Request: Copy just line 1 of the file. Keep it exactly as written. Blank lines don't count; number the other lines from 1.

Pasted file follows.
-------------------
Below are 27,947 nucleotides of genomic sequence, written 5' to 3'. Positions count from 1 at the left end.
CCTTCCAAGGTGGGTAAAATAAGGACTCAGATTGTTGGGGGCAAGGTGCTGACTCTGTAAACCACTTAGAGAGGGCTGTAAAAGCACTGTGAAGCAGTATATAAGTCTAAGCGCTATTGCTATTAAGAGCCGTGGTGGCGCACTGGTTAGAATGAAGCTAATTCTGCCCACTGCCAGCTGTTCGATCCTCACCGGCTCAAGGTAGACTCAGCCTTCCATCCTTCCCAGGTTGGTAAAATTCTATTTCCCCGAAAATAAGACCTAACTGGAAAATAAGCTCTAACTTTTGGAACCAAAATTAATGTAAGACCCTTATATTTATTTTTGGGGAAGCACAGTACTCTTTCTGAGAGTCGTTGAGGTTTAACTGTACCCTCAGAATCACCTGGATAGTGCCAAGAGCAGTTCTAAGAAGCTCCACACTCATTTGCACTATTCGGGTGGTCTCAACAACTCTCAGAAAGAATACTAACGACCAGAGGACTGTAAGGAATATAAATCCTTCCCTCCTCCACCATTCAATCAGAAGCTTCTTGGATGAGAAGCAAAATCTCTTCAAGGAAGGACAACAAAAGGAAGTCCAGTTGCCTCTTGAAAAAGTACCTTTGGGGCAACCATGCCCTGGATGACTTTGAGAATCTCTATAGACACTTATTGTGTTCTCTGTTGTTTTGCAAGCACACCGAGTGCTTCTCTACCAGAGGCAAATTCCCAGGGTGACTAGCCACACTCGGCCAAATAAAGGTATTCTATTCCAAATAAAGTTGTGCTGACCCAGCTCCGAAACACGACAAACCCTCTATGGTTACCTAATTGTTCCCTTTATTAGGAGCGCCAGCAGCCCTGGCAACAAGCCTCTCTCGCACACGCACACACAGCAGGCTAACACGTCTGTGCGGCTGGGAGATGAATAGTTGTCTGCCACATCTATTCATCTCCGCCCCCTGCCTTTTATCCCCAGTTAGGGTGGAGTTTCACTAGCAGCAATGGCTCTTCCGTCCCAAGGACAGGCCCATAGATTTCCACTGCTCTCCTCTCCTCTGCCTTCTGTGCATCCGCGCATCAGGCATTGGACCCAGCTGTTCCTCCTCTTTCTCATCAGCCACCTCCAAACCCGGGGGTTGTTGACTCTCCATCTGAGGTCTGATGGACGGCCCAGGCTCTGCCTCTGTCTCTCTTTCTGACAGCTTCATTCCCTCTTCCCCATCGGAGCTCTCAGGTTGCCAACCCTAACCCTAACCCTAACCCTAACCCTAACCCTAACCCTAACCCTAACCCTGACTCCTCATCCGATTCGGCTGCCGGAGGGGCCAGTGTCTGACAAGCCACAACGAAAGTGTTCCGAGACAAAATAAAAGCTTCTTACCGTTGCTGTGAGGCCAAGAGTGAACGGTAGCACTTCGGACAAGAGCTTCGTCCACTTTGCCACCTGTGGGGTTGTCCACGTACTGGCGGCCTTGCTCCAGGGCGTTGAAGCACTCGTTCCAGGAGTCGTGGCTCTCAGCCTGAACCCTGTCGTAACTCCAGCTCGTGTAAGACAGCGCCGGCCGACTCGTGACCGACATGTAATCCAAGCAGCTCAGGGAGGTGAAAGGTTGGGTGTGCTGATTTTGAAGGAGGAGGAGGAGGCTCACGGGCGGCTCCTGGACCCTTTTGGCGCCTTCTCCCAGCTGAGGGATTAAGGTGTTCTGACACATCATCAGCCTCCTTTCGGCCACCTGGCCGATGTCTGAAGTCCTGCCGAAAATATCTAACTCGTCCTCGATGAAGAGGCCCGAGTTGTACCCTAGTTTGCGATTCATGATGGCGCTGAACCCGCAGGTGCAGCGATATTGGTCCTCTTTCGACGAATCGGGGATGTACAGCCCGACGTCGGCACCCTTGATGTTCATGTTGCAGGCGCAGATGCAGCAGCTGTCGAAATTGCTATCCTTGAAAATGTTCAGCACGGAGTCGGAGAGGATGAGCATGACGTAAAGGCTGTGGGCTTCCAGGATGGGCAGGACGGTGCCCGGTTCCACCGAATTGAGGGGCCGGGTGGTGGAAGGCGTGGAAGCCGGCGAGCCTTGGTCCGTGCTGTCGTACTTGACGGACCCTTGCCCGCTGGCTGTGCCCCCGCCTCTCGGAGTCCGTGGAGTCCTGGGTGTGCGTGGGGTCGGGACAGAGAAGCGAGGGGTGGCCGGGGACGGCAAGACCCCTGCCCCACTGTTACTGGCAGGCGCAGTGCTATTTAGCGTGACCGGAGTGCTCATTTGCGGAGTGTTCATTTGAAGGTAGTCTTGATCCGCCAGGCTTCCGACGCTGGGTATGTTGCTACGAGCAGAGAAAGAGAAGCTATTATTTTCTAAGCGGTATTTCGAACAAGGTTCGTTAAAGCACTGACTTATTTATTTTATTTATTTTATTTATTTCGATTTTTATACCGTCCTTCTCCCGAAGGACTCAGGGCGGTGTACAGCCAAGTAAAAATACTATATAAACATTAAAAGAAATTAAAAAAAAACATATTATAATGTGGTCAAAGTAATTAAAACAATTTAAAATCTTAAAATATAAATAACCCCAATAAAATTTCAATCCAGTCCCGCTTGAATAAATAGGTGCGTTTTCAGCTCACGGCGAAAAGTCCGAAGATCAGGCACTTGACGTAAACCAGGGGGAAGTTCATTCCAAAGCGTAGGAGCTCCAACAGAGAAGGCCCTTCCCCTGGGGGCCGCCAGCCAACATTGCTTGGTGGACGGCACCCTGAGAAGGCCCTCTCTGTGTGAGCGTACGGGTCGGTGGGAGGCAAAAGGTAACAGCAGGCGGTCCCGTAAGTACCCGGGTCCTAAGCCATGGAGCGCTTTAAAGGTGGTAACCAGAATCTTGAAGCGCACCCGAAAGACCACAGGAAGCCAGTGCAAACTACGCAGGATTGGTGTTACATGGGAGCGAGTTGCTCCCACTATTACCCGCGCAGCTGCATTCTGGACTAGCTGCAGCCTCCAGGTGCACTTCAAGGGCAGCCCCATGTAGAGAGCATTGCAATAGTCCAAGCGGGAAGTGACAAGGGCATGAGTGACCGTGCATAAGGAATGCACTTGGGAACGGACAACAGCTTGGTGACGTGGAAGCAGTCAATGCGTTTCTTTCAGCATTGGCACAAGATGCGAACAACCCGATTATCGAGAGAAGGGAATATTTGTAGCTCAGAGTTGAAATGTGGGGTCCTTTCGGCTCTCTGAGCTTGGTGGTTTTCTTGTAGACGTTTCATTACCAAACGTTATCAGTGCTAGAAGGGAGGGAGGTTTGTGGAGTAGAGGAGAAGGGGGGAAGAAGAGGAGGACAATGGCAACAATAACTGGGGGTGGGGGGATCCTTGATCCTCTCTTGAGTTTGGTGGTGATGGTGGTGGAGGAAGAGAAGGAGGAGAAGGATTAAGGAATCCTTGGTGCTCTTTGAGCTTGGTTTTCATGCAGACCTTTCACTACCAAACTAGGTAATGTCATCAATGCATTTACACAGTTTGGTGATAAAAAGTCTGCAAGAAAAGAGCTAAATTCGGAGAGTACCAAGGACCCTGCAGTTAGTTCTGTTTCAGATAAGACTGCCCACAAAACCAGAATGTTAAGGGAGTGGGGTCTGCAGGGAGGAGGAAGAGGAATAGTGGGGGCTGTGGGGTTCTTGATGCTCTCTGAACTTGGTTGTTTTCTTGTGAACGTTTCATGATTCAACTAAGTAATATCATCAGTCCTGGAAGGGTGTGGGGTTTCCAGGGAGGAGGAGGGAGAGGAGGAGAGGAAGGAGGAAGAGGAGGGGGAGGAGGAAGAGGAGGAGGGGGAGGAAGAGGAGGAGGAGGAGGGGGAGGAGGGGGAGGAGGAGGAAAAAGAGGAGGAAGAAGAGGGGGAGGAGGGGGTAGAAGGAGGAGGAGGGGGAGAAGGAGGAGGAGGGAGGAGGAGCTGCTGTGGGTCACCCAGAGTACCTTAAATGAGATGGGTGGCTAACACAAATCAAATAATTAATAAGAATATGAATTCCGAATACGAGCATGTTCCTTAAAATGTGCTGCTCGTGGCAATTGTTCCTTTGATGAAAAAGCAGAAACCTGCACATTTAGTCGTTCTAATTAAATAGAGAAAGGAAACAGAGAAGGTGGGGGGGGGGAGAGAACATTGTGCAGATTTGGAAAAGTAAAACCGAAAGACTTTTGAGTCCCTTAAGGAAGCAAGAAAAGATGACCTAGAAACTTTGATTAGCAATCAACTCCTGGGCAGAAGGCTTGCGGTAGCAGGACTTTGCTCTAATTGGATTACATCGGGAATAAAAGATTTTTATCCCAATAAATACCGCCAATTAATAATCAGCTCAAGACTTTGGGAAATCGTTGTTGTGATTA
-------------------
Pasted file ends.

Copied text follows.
Below are 27,947 nucleotides of genomic sequence, written 5' to 3'. Positions count from 1 at the left end.